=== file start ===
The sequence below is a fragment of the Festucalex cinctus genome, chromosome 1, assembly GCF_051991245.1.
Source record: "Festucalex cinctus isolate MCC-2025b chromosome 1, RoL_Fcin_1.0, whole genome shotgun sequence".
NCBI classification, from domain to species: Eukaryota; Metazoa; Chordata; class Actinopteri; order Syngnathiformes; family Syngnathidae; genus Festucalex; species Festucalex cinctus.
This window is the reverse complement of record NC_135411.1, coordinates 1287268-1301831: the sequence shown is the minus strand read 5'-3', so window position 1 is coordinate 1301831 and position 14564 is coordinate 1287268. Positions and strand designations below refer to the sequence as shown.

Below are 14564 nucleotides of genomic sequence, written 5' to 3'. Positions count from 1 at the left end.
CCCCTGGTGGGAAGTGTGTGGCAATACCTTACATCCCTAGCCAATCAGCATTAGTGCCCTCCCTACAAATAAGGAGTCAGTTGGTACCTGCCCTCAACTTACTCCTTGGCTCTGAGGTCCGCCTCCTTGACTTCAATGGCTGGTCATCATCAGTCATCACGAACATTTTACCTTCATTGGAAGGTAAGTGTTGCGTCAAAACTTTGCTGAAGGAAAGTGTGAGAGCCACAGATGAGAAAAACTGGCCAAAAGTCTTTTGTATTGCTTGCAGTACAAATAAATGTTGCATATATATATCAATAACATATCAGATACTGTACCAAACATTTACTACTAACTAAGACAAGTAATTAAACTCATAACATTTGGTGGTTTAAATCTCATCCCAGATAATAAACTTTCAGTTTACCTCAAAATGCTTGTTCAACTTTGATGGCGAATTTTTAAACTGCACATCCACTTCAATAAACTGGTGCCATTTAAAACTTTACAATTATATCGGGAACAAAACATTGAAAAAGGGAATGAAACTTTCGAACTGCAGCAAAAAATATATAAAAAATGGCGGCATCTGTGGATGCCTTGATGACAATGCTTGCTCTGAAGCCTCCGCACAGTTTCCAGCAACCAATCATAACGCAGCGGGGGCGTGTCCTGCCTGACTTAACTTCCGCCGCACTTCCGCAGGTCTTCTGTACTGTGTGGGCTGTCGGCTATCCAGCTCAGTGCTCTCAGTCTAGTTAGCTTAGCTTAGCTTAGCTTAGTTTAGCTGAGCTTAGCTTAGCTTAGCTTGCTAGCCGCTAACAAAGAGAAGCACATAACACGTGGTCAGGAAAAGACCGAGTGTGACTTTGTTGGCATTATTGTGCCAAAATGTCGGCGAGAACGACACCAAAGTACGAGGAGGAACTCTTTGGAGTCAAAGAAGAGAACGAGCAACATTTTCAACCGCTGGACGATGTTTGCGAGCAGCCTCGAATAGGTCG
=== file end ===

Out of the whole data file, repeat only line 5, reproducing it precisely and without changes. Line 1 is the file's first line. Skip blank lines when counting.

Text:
Below are 14564 nucleotides of genomic sequence, written 5' to 3'. Positions count from 1 at the left end.